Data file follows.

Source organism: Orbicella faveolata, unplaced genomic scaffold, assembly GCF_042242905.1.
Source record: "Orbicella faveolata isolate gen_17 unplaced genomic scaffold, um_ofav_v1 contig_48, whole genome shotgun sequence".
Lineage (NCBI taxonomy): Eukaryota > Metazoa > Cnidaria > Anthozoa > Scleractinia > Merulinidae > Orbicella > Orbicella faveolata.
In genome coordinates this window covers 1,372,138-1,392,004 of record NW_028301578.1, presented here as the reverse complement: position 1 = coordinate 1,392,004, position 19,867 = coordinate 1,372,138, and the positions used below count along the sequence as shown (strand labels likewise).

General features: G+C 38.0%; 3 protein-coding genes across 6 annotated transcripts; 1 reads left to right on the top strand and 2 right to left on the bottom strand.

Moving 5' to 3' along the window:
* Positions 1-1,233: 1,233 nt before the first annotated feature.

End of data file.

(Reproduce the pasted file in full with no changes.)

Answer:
Source organism: Orbicella faveolata, unplaced genomic scaffold, assembly GCF_042242905.1.
Source record: "Orbicella faveolata isolate gen_17 unplaced genomic scaffold, um_ofav_v1 contig_48, whole genome shotgun sequence".
Lineage (NCBI taxonomy): Eukaryota > Metazoa > Cnidaria > Anthozoa > Scleractinia > Merulinidae > Orbicella > Orbicella faveolata.
In genome coordinates this window covers 1,372,138-1,392,004 of record NW_028301578.1, presented here as the reverse complement: position 1 = coordinate 1,392,004, position 19,867 = coordinate 1,372,138, and the positions used below count along the sequence as shown (strand labels likewise).

General features: G+C 38.0%; 3 protein-coding genes across 6 annotated transcripts; 1 reads left to right on the top strand and 2 right to left on the bottom strand.

Moving 5' to 3' along the window:
* Positions 1-1,233: 1,233 nt before the first annotated feature.